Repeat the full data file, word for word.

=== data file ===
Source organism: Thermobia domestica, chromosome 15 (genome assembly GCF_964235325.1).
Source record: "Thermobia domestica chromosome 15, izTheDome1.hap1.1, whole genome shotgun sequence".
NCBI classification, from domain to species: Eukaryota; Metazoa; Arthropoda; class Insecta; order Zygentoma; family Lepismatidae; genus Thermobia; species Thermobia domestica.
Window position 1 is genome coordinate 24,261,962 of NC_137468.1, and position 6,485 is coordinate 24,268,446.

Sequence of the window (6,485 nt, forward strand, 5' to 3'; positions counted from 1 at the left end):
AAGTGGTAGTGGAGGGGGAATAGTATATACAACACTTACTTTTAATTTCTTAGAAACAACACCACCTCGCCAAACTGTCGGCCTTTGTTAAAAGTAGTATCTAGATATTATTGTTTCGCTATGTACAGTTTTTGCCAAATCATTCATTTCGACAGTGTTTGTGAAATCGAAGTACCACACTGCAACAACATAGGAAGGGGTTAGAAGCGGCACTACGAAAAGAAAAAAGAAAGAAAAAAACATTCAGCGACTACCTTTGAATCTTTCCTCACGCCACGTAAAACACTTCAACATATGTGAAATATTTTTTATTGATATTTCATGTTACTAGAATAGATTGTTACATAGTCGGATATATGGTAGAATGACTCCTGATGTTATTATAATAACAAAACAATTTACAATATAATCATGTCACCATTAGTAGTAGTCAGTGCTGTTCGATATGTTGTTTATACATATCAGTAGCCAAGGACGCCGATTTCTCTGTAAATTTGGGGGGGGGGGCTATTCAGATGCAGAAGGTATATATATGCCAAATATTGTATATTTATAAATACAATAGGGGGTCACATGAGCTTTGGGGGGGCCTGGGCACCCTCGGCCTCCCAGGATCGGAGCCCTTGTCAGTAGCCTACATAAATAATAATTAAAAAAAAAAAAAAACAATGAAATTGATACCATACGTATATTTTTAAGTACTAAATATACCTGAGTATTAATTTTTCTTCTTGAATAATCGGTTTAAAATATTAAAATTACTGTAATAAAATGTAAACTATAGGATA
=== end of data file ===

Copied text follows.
Source organism: Thermobia domestica, chromosome 15 (genome assembly GCF_964235325.1).
Source record: "Thermobia domestica chromosome 15, izTheDome1.hap1.1, whole genome shotgun sequence".
NCBI classification, from domain to species: Eukaryota; Metazoa; Arthropoda; class Insecta; order Zygentoma; family Lepismatidae; genus Thermobia; species Thermobia domestica.
Window position 1 is genome coordinate 24,261,962 of NC_137468.1, and position 6,485 is coordinate 24,268,446.

Sequence of the window (6,485 nt, forward strand, 5' to 3'; positions counted from 1 at the left end):
AAGTGGTAGTGGAGGGGGAATAGTATATACAACACTTACTTTTAATTTCTTAGAAACAACACCACCTCGCCAAACTGTCGGCCTTTGTTAAAAGTAGTATCTAGATATTATTGTTTCGCTATGTACAGTTTTTGCCAAATCATTCATTTCGACAGTGTTTGTGAAATCGAAGTACCACACTGCAACAACATAGGAAGGGGTTAGAAGCGGCACTACGAAAAGAAAAAAGAAAGAAAAAAACATTCAGCGACTACCTTTGAATCTTTCCTCACGCCACGTAAAACACTTCAACATATGTGAAATATTTTTTATTGATATTTCATGTTACTAGAATAGATTGTTACATAGTCGGATATATGGTAGAATGACTCCTGATGTTATTATAATAACAAAACAATTTACAATATAATCATGTCACCATTAGTAGTAGTCAGTGCTGTTCGATATGTTGTTTATACATATCAGTAGCCAAGGACGCCGATTTCTCTGTAAATTTGGGGGGGGGGGCTATTCAGATGCAGAAGGTATATATATGCCAAATATTGTATATTTATAAATACAATAGGGGGTCACATGAGCTTTGGGGGGGCCTGGGCACCCTCGGCCTCCCAGGATCGGAGCCCTTGTCAGTAGCCTACATAAATAATAATTAAAAAAAAAAAAAAACAATGAAATTGATACCATACGTATATTTTTAAGTACTAAATATACCTGAGTATTAATTTTTCTTCTTGAATAATCGGTTTAAAATATTAAAATTACTGTAATAAAATGTAAACTATAGGATA